Today I am going to demonstrate the creation of a Java KeyStore file using a Certificate signed by a well known Certificate Authority (CA). Java KeyStores are required when running Apache Tomcat based webservices as well as other Java applets that require an SSL/TLS websocket.This example is intended to show how a standard RSA/X509 certificate keypair can be stored within a Java KeyStore object.
Before we begin, we need to ensure we have the necessary certificates and keys that will be added to the KeyStore.
Step 1) Gather all certificates and keys (server.crt, server.key, intermediate-CA.crt, root-CA.crt) in one directory.
$ cd /opt/work/ssl $ ls intermediate-CA.crt root-CA.crt server.crt server.key
Step 2) Concatenate the system ca-bundle store and the CA certificate chain (ie: intermediate-CA.crt & root-CA.crt) together.
The system CA-bundle on CentOS 7 is located in the /etc/ssl/certs directory.
If using a different distro, you will need to search for the location of the system CA-bundle.
$ cat /etc/ssl/certs/ca-bundle.crt intermediate-CA.crt root-CA.crt > ca-certs.crt $ ls ca-certs.crt intermediate-CA.crt root-CA.crt server.crt server.key
Step 3) Generate a PKCS12 archive using OpenSSL
$ openssl pkcs12 -export -in server.crt \ -inkey server.key -chain -CAfile ca-certs.crt \ -name "*.domain.tld" -out server.p12 Enter Export Password: Verifying - Enter Export Password: $ ls ca-certs.crt intermediate-CA.crt root-CA.crt server.p12 server.crt server.key
Step 4) Import the PKCS12 archive using the Java keytool utility
In this step, we will be creating a new Java KeyStore file (server.jks) by importing the PKCS12 archive that we created in step 3. The keytool utility will ask for the password entered in step 3.
Note: Enter export password from step 3
$ keytool -importkeystore -deststorepass changeit \ -destkeystore server.jks -srckeystore server.p12 \ -srcstoretype PKCS12 Enter source keystore password: Entry for alias *.domain.tld successfully imported. Import command completed: 1 entries successfully imported, 0 entries failed or cancelled $ ls ca-certs.crt intermediate-CA.crt root-CA.crt server.jks server.p12 server.crt server.key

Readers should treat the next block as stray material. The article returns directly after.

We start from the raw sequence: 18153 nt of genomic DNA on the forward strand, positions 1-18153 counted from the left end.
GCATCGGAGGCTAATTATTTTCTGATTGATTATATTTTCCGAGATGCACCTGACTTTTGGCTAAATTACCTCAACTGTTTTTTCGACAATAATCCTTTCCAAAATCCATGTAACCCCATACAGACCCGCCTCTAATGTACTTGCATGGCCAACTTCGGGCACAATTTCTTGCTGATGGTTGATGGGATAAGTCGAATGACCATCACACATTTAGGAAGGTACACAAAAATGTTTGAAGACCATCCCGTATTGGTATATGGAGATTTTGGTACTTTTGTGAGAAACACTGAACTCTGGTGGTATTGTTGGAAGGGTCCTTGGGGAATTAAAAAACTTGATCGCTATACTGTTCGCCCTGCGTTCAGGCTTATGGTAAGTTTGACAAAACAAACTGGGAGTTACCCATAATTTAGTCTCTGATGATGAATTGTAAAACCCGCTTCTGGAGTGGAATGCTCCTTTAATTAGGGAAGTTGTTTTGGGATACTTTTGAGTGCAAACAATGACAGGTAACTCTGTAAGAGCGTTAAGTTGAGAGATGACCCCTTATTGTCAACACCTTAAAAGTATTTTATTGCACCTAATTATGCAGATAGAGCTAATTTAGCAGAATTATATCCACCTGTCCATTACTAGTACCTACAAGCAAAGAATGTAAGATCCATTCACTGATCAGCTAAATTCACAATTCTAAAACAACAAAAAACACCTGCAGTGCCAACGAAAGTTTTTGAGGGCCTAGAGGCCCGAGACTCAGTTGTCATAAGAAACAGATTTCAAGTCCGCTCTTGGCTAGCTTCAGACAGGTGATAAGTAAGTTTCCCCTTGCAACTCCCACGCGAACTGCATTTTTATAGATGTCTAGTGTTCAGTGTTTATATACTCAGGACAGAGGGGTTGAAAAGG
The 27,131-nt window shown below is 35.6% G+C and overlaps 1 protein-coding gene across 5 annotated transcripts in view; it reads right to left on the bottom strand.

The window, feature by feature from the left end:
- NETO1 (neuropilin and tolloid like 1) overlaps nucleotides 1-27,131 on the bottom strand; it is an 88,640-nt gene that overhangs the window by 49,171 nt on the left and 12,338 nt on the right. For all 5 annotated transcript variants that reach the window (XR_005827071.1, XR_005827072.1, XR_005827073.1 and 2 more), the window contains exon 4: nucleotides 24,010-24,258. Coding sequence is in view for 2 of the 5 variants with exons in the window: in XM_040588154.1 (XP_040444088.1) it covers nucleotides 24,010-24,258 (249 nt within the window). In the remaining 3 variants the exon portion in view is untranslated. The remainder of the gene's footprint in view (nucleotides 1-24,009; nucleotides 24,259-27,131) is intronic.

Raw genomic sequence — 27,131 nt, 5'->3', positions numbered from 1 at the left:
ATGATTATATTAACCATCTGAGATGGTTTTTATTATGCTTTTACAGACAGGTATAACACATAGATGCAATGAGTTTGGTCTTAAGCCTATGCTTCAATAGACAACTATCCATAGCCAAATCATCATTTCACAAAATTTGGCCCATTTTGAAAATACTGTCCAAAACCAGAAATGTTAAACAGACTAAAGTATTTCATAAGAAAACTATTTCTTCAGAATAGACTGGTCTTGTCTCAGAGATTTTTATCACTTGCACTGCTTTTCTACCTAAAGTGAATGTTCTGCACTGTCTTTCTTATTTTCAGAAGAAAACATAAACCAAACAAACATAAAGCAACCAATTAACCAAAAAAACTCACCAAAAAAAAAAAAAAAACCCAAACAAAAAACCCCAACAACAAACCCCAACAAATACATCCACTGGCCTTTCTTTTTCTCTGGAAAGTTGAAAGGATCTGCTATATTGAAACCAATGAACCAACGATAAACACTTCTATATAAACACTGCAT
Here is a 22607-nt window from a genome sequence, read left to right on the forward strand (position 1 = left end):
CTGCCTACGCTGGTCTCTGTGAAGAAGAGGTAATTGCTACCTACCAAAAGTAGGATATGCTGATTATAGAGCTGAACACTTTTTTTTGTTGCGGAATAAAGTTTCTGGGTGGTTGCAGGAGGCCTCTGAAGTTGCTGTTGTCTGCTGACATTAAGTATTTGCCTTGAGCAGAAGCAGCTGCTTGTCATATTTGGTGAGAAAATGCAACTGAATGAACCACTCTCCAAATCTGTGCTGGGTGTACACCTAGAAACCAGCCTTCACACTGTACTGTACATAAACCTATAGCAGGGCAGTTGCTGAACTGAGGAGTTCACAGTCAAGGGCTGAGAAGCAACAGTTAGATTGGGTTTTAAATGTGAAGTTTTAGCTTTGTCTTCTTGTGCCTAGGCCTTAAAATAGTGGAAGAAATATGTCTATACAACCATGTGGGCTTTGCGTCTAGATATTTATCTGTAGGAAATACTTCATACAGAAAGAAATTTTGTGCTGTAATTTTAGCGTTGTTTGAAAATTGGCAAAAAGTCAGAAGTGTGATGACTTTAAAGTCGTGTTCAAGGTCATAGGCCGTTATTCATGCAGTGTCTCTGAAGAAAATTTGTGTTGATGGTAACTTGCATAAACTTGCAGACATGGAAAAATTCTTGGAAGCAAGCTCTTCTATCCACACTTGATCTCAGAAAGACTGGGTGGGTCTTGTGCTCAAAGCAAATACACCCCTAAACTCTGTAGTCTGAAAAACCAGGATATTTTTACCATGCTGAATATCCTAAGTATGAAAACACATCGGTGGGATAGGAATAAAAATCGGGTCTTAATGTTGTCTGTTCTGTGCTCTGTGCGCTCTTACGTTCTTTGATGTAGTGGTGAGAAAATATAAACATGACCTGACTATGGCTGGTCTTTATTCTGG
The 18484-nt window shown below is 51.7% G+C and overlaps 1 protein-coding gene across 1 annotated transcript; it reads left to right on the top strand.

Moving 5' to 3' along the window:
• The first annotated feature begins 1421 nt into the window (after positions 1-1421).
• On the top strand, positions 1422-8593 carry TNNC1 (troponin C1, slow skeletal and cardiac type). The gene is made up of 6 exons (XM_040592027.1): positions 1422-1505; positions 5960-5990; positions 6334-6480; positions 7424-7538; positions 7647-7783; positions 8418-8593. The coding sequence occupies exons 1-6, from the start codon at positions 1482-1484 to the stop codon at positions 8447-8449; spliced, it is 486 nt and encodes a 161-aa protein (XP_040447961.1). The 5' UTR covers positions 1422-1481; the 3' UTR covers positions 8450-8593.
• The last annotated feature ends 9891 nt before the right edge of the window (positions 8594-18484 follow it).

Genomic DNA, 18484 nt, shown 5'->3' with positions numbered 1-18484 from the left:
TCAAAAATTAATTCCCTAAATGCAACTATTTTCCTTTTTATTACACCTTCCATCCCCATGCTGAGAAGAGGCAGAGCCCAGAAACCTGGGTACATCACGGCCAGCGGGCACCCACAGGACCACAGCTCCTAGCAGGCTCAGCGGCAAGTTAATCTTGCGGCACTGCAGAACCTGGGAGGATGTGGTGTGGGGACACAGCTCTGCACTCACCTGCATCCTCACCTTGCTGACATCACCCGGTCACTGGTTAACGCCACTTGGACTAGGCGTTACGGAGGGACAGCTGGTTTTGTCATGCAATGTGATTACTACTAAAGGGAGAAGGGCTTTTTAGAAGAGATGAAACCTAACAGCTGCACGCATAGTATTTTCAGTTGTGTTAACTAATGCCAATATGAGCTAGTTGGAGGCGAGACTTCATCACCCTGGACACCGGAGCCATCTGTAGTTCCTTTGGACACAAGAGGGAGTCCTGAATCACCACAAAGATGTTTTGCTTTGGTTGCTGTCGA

Step 5) Verify that the Java KeyStore file contains the SSL Certificate and RSA key
Now lets verify that the KeyStore file contains our signed certificate and Key.
Note: Enter 'deststorepass' from step 4
$ keytool -list -keystore server.jks Enter keystore password: Keystore type: JKS Keystore provider: SUN Your keystore contains 1 entry *.domain.tld, May 4, 2019, PrivateKeyEntry, Certificate fingerprint (MD5): 17:AB:5A:F8:D6:0F:3D:6A:B3:D5:EA:97:51:0A:DB:F9
Step 6) Validate the KeyStore certificate chain and expiration information
$ keytool -list -v -keystore server.jks | egrep "Alias|Valid|Owner" Enter keystore password: changeit Alias name: *.domain.tld Owner: CN=*.domain.tld, O="Company, Ltd.", L=New York, ST=New York, C=US Valid from: Thu Apr 02 20:00:00 EDT 2019 until: Wed May 03 08:00:00 EDT 2020 Owner: CN=DigiCert SHA2 Secure Server CA, O=DigiCert Inc, C=US Valid from: Fri Mar 08 07:00:00 EST 2013 until: Wed Mar 08 07:00:00 EST 2023 Owner: CN=DigiCert Global Root CA, OU=www.digicert.com, O=DigiCert Inc, C=US Valid from: Thu Nov 09 19:00:00 EST 2006 until: Sun Nov 09 19:00:00 EST 2031